Quinhagak is one of the oldest villages in the Region with its roots dating back to 1,000 A.D. The location was officially marked in 1826 by the Russian explorer Gavril Sarychev. The village sits on the bank of the Kanektok River along the east shore of Kuskokwim Bay. Because of its convenient location, Quinhagak became an established shipping hub. Following the purchase of Alaska, Quinhagak began receiving regular shipments from the Alaska Commercial Company. Supplies were stored in a building along a waterway that quickly became known as Warehouse Creek.
The village expanded in the early 1900’s; a general stored opened in 1904, followed by a post office in 1906 and the community’s first school in 1909. By 1915, the Kuskokwim River was well charted and goods began being directly barged up river to the Region’s hub of Bethel.
Since the village’s beginnings subsistence has long been an important practice in daily life and continues to be important today. In the early 1900’s a herd of about 2,000 reindeer were purchased and managed by the Kuskokwim Reindeer Company. The domesticated animals roamed the area until the early 1950’s when the herd scattered. Today, salmon and seal are the staples of many people’s diets. Fishing feeds families and provides income, 80 residents held commercial fishing permits in 2011, according to the Alaska Department of Commerce. Coastal Villages’ operates a seafood plant in the community, processing salmon, herring and halibut. Traditional skills also generate some income including trapping, skin sewing, ivory carving and basket weaving.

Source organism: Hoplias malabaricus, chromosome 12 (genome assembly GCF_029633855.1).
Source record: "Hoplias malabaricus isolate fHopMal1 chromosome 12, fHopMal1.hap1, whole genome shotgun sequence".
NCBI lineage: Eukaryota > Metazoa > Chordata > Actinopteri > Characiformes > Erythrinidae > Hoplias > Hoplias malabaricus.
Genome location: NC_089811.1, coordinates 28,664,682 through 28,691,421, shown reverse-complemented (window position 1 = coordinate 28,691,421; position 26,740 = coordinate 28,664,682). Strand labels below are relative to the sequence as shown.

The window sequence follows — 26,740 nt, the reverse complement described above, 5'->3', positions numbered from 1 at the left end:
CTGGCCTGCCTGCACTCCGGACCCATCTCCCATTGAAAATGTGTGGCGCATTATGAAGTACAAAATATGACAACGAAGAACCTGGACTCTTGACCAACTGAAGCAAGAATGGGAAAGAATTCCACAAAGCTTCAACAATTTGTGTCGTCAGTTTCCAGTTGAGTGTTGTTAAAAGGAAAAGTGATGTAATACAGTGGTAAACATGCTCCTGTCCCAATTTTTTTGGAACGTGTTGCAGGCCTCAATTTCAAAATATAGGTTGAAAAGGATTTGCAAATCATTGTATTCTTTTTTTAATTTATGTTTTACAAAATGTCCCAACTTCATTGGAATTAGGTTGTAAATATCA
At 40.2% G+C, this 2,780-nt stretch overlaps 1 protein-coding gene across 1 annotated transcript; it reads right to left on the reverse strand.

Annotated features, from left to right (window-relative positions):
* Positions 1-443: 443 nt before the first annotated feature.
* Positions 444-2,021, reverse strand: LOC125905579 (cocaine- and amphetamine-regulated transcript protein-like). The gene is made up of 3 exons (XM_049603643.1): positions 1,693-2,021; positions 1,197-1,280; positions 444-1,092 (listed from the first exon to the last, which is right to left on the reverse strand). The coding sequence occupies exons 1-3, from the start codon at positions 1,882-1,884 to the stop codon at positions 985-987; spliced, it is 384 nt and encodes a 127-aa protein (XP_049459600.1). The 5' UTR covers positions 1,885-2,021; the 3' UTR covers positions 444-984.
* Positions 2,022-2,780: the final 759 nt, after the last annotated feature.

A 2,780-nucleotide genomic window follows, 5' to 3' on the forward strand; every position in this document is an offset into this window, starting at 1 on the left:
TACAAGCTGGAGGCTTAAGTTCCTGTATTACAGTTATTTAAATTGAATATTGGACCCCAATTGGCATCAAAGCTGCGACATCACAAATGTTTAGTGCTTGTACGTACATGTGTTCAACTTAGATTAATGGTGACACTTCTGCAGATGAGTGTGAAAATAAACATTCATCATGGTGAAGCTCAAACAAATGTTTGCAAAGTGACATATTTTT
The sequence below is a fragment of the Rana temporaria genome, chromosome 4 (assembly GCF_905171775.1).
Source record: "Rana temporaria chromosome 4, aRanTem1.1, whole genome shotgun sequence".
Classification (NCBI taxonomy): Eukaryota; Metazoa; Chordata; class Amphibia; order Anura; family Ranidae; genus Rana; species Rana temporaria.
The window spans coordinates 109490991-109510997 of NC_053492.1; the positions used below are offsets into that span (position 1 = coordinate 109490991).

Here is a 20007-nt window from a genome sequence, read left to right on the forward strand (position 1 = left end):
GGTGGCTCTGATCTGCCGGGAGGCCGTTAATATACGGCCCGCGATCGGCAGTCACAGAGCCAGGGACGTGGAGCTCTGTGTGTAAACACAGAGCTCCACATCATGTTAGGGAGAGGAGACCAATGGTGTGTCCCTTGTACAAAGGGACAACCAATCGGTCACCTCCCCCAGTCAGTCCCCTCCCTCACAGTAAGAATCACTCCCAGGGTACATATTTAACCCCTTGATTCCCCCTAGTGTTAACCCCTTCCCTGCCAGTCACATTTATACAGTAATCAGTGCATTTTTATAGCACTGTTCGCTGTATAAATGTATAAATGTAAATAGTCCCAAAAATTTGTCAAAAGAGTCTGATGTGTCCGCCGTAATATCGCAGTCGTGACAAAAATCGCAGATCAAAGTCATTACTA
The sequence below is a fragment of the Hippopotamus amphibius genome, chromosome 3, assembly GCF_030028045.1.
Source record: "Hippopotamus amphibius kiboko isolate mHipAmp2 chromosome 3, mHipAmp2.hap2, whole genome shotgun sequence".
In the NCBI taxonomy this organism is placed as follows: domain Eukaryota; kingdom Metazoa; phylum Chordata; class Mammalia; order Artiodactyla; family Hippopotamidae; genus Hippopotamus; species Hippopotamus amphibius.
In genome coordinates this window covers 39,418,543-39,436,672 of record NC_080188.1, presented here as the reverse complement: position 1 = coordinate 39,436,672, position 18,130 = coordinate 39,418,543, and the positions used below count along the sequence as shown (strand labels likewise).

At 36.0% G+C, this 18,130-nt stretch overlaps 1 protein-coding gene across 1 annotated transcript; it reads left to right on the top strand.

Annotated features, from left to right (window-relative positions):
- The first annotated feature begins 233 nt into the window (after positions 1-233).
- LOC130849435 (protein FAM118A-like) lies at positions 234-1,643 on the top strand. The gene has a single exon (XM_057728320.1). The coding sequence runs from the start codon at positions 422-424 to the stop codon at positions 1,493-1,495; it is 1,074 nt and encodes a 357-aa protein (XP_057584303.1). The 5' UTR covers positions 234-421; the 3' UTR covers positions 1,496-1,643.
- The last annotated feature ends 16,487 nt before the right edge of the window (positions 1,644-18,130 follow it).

The 2011 census showed 675 living in Quinhagak, the majority of people are Yup’ik Eskimo. The Native Village of Kwinhagak is the federally recognized tribe located in the community.